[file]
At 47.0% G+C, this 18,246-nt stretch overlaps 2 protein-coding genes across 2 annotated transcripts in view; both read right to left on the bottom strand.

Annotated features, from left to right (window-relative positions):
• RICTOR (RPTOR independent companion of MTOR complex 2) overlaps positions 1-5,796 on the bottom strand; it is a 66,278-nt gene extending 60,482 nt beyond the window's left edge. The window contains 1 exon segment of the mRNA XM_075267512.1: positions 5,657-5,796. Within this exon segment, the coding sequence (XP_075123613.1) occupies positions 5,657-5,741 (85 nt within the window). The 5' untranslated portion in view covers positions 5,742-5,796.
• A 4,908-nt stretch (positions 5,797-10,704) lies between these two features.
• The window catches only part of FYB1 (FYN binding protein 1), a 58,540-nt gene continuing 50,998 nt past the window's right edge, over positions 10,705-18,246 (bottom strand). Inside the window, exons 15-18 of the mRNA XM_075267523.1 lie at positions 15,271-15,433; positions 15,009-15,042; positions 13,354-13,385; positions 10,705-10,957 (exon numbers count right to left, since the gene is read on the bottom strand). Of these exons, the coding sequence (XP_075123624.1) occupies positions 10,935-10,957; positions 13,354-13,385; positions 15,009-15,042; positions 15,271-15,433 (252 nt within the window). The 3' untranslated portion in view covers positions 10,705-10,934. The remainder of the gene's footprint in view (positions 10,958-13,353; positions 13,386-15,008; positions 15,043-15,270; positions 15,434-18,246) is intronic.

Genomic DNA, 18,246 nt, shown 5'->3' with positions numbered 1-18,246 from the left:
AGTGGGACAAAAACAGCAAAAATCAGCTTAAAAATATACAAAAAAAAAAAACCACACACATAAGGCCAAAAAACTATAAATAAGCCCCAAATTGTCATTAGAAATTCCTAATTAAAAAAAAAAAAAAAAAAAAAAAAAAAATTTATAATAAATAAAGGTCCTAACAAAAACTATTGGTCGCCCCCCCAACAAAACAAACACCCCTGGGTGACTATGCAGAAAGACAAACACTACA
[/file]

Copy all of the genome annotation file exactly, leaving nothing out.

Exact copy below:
At 47.0% G+C, this 18,246-nt stretch overlaps 2 protein-coding genes across 2 annotated transcripts in view; both read right to left on the bottom strand.

Annotated features, from left to right (window-relative positions):
• RICTOR (RPTOR independent companion of MTOR complex 2) overlaps positions 1-5,796 on the bottom strand; it is a 66,278-nt gene extending 60,482 nt beyond the window's left edge. The window contains 1 exon segment of the mRNA XM_075267512.1: positions 5,657-5,796. Within this exon segment, the coding sequence (XP_075123613.1) occupies positions 5,657-5,741 (85 nt within the window). The 5' untranslated portion in view covers positions 5,742-5,796.
• A 4,908-nt stretch (positions 5,797-10,704) lies between these two features.
• The window catches only part of FYB1 (FYN binding protein 1), a 58,540-nt gene continuing 50,998 nt past the window's right edge, over positions 10,705-18,246 (bottom strand). Inside the window, exons 15-18 of the mRNA XM_075267523.1 lie at positions 15,271-15,433; positions 15,009-15,042; positions 13,354-13,385; positions 10,705-10,957 (exon numbers count right to left, since the gene is read on the bottom strand). Of these exons, the coding sequence (XP_075123624.1) occupies positions 10,935-10,957; positions 13,354-13,385; positions 15,009-15,042; positions 15,271-15,433 (252 nt within the window). The 3' untranslated portion in view covers positions 10,705-10,934. The remainder of the gene's footprint in view (positions 10,958-13,353; positions 13,386-15,008; positions 15,043-15,270; positions 15,434-18,246) is intronic.

Genomic DNA, 18,246 nt, shown 5'->3' with positions numbered 1-18,246 from the left:
AGTGGGACAAAAACAGCAAAAATCAGCTTAAAAATATACAAAAAAAAAAAACCACACACATAAGGCCAAAAAACTATAAATAAGCCCCAAATTGTCATTAGAAATTCCTAATTAAAAAAAAAAAAAAAAAAAAAAAAAAAATTTATAATAAATAAAGGTCCTAACAAAAACTATTGGTCGCCCCCCCAACAAAACAAACACCCCTGGGTGACTATGCAGAAAGACAAACACTACA